There are two exhibitions I recently visited in turn at the Kondor Art Centre, curated by Hermes Kondor. Both are by artists I greatly admire, and there is what might be seen as a thread of connection between them. However, given that such a thread is by no means certain, I’ll be looking at them over the course of a couple of articles, tackling them in the reverse order to how I viewed them, but rather in chronological order in terms of when they opened.
The first is that of Unusual, the latest selection of art-in-reflection-of-thought by Bamboo Barnes, which opened on April 20th, 2023 within the Kondor Art Centre’s Main Gallery.
Bamboo is, as I’ve often noted in these pages, one of the most vibrant and evocative digital artists displaying her work in Second Life. And I mean this not just in terms of her use of colour or form or subject – but in the way she layers her work both physically and narratively, such that it offers a depth of emotion and sense of being, it draws the observer into it, dominating both the space the work occupies and to the eye and mind.
A major theme within Bamboo’s art is that of identity; who we actually are in life in the face of an ever-changing world, when society, ego, id, work, friends, politics, and more continually impinge on us. Sometimes these pressure encourage us to flow and change and reach beyond who we are; at others they demand we conform; confine ourselves to ideas and dreams others see as being what (or all) we can achieve, thus preventing “disappointment”; or that we “stay in our lane” (always a pejorative outlook often born from a mistaken idea of self-privilege by those voicing it), and so on.
Unusual takes the latter point – that we must conform and limit ourselves without crossing the lines others have drawn for us – and asks what happens when we decided to step beyond them, much as Bamboo has done, particularly the mix of joy and wonder an excitement (and the sometimes chaotic results of doing so). These disparate elements can be seen – to my eyes, at least – in a variety of ways. Take, for example, the use of geometry in some images, with its suggestions of limits or boundaries.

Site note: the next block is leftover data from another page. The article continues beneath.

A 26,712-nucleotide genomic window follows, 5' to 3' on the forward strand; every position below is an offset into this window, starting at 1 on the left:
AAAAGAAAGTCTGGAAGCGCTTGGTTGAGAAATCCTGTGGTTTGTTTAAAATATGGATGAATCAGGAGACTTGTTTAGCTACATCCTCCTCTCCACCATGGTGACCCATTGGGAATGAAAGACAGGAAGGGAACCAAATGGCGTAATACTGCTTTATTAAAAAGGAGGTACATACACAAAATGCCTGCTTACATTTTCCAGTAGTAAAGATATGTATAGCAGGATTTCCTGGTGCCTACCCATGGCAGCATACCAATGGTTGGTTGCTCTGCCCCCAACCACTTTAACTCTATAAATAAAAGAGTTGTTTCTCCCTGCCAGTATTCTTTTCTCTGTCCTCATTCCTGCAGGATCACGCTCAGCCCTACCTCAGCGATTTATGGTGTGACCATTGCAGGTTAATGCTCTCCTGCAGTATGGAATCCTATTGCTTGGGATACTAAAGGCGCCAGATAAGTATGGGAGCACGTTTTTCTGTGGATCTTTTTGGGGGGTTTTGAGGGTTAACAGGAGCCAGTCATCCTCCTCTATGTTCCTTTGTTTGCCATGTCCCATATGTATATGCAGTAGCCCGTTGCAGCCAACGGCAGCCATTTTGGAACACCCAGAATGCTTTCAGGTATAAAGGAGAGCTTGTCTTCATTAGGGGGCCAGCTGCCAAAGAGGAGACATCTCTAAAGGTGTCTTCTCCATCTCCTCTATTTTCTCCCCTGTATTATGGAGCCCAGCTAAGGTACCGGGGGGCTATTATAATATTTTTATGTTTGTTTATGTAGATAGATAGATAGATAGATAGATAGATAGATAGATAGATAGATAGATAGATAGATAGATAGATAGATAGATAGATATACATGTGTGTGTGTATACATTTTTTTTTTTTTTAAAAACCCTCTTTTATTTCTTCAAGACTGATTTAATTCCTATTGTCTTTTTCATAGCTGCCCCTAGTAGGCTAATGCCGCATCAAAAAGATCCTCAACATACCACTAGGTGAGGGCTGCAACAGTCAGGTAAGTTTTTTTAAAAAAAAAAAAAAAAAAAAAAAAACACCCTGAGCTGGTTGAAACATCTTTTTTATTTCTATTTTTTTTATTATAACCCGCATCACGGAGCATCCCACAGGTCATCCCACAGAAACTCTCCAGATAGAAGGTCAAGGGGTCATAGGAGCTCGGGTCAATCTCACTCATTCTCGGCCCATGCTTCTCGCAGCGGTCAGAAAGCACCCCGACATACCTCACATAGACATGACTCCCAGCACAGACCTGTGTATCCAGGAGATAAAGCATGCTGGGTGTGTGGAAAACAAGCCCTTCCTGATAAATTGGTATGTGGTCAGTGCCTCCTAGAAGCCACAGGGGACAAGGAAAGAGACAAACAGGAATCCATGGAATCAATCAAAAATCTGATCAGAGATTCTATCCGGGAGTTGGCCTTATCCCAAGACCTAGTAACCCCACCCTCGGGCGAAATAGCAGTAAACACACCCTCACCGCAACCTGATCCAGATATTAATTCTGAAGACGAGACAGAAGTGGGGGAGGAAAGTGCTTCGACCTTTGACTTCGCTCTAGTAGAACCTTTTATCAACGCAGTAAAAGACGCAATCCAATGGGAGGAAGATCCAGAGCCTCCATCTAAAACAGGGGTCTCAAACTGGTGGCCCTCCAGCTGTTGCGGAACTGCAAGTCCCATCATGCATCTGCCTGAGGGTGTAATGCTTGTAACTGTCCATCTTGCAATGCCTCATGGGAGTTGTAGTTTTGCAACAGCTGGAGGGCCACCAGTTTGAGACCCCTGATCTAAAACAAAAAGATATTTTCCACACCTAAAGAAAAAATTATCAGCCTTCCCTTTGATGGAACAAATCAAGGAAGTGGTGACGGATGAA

Elsewhere, the use of repetition within some images might be seen as a dichotomy in its statement; on the one hand, it might appear to say “we are free to express ourselves, but only so far; we should still conform”; hence the repeated poses, limited used of colour palette within them – as with Kagerou A, as an example. At the same time, the very title (which might be translated as “heat shimmer” (or “haze”) or “mirage”) suggests how we are all so much more than we appear to be, the mirrored nature of the piece adding to the notion that we have more than one side to our nature, despite those aforementioned constraints others would place on us.
Then there is the use of colour in some of the pieces; vibrant hues which seem to have a life of their own, echoes perhaps that sense of excitement, wonder and chaos as we step beyond the constraints to which we have been subjected. All of this perhaps comes together most of all within the 3D piece Little Girl Blue, with its constant movement and shifting images suggesting the true fluidity and changing nature of life.
However, in this I’ve said enough with which to colour your thoughts; as such, I invite you to hop over to the Kondor Art Centre and view Unusual for yourself.
- Kondor Art Centre’s Main Gallery (Waka, rated Moderate)
2 thoughts on “An Unusual statement of freedom in Second Life”
Thank you so much for visiting and the blog, it is very honored! Best regards. Bamboo
Thank you, Bamboo! You’re welcome!